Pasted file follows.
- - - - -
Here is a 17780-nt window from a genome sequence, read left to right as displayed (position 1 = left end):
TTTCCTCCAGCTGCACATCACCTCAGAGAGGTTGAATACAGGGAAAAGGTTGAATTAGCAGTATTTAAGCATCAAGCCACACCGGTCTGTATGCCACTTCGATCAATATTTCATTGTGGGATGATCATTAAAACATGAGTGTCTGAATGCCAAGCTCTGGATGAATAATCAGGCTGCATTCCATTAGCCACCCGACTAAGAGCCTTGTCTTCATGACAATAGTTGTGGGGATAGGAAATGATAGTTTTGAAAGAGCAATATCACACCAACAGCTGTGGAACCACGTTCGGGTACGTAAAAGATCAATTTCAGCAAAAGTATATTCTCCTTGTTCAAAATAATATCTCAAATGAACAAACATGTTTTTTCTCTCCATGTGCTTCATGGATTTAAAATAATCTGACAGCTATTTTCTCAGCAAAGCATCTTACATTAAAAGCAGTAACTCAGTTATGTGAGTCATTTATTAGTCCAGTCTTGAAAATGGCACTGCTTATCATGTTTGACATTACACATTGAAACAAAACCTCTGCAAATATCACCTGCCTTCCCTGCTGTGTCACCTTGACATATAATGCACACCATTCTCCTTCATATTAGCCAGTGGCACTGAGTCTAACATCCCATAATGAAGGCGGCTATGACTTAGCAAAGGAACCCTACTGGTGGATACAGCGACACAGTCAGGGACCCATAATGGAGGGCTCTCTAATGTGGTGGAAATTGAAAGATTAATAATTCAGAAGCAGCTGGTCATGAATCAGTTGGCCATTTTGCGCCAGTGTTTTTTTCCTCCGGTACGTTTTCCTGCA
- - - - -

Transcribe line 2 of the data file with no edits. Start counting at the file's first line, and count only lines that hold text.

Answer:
TTTCCTCCAGCTGCACATCACCTCAGAGAGGTTGAATACAGGGAAAAGGTTGAATTAGCAGTATTTAAGCATCAAGCCACACCGGTCTGTATGCCACTTCGATCAATATTTCATTGTGGGATGATCATTAAAACATGAGTGTCTGAATGCCAAGCTCTGGATGAATAATCAGGCTGCATTCCATTAGCCACCCGACTAAGAGCCTTGTCTTCATGACAATAGTTGTGGGGATAGGAAATGATAGTTTTGAAAGAGCAATATCACACCAACAGCTGTGGAACCACGTTCGGGTACGTAAAAGATCAATTTCAGCAAAAGTATATTCTCCTTGTTCAAAATAATATCTCAAATGAACAAACATGTTTTTTCTCTCCATGTGCTTCATGGATTTAAAATAATCTGACAGCTATTTTCTCAGCAAAGCATCTTACATTAAAAGCAGTAACTCAGTTATGTGAGTCATTTATTAGTCCAGTCTTGAAAATGGCACTGCTTATCATGTTTGACATTACACATTGAAACAAAACCTCTGCAAATATCACCTGCCTTCCCTGCTGTGTCACCTTGACATATAATGCACACCATTCTCCTTCATATTAGCCAGTGGCACTGAGTCTAACATCCCATAATGAAGGCGGCTATGACTTAGCAAAGGAACCCTACTGGTGGATACAGCGACACAGTCAGGGACCCATAATGGAGGGCTCTCTAATGTGGTGGAAATTGAAAGATTAATAATTCAGAAGCAGCTGGTCATGAATCAGTTGGCCATTTTGCGCCAGTGTTTTTTTCCTCCGGTACGTTTTCCTGCA